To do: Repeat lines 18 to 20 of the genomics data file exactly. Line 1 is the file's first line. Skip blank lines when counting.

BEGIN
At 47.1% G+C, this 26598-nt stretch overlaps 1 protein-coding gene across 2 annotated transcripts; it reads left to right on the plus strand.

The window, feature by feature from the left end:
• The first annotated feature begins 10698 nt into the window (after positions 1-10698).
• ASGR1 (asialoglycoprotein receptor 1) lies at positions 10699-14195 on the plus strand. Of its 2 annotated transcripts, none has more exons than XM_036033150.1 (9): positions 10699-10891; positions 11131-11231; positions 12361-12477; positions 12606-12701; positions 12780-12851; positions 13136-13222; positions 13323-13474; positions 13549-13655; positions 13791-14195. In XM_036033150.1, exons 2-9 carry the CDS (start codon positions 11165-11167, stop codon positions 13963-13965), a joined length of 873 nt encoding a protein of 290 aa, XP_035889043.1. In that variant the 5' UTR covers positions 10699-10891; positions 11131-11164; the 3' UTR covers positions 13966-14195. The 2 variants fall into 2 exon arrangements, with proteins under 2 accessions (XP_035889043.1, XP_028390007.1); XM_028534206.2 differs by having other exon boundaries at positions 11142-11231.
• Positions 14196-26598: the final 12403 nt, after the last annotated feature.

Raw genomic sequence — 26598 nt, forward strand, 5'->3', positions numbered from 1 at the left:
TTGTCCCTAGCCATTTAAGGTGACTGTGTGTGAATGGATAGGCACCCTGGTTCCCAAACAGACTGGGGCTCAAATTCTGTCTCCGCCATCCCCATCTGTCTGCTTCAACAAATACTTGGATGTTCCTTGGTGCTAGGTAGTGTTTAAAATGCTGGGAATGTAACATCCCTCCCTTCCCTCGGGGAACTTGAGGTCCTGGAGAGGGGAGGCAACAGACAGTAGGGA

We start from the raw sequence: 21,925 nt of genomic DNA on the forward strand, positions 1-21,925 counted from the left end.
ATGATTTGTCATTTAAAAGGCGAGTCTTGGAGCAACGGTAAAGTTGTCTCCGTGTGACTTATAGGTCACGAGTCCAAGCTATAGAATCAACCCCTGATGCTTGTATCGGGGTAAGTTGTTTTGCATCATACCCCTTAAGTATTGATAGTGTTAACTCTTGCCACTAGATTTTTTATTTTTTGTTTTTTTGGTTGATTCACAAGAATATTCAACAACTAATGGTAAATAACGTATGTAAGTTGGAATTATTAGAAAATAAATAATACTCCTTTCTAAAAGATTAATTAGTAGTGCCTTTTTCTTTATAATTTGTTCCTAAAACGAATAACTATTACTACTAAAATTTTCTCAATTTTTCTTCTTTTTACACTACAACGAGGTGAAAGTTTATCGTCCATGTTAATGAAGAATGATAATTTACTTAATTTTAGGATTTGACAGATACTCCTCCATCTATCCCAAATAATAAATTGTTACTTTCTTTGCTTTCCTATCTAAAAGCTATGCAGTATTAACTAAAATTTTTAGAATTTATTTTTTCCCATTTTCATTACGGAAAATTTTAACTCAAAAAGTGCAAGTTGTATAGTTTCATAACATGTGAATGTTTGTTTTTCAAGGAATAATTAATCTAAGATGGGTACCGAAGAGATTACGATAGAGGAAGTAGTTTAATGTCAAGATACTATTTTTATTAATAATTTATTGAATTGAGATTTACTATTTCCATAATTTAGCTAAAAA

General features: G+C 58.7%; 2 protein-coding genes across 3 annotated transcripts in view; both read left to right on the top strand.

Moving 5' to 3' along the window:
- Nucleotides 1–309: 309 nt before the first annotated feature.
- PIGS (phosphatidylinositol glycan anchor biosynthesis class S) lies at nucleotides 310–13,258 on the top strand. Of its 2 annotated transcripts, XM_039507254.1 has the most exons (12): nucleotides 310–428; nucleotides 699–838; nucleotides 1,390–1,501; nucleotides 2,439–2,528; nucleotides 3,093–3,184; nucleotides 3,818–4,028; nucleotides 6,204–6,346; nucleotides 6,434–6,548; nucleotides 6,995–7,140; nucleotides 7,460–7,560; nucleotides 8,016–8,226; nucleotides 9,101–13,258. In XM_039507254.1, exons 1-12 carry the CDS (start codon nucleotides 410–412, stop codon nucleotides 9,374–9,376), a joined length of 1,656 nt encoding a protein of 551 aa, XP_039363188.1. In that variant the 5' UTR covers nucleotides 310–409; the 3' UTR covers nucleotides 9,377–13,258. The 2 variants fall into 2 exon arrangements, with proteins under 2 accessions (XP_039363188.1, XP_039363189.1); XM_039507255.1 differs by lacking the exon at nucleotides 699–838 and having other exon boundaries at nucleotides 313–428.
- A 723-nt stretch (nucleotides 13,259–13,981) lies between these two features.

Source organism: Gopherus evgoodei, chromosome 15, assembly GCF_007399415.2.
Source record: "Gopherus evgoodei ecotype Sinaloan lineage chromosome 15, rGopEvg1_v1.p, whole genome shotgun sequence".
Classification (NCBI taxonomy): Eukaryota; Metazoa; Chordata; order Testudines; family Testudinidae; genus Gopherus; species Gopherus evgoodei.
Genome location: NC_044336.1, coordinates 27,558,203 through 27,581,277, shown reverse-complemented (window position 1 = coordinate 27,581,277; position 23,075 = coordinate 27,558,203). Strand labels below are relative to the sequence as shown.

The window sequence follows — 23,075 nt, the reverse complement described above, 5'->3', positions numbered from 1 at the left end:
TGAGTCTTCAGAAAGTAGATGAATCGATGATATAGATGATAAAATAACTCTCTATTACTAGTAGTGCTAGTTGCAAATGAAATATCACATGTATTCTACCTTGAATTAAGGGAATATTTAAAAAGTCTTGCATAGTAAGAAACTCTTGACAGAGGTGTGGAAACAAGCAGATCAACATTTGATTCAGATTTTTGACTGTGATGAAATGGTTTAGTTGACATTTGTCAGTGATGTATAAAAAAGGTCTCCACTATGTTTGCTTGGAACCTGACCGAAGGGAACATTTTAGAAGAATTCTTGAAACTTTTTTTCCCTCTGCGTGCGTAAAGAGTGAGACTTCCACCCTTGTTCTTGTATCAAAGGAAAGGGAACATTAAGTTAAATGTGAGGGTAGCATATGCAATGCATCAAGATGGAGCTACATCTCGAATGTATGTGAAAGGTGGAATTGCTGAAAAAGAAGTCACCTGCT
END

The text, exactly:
Genome location: NC_044336.1, coordinates 27,558,203 through 27,581,277, shown reverse-complemented (window position 1 = coordinate 27,581,277; position 23,075 = coordinate 27,558,203). Strand labels below are relative to the sequence as shown.

The window sequence follows — 23,075 nt, the reverse complement described above, 5'->3', positions numbered from 1 at the left end:
TGAGTCTTCAGAAAGTAGATGAATCGATGATATAGATGATAAAATAACTCTCTATTACTAGTAGTGCTAGTTGCAAATGAAATATCACATGTATTCTACCTTGAATTAAGGGAATATTTAAAAAGTCTTGCATAGTAAGAAACTCTTGACAGAGGTGTGGAAACAAGCAGATCAACATTTGATTCAGATTTTTGACTGTGATGAAATGGTTTAGTTGACATTTGTCAGTGATGTATAAAAAAGGTCTCCACTATGTTTGCTTGGAACCTGACCGAAGGGAACATTTTAGAAGAATTCTTGAAACTTTTTTTCCCTCTGCGTGCGTAAAGAGTGAGACTTCCACCCTTGTTCTTGTATCAAAGGAAAGGGAACATTAAGTTAAATGTGAGGGTAGCATATGCAATGCATCAAGATGGAGCTACATCTCGAATGTATGTGAAAGGTGGAATTGCTGAAAAAGAAGTCACCTGCT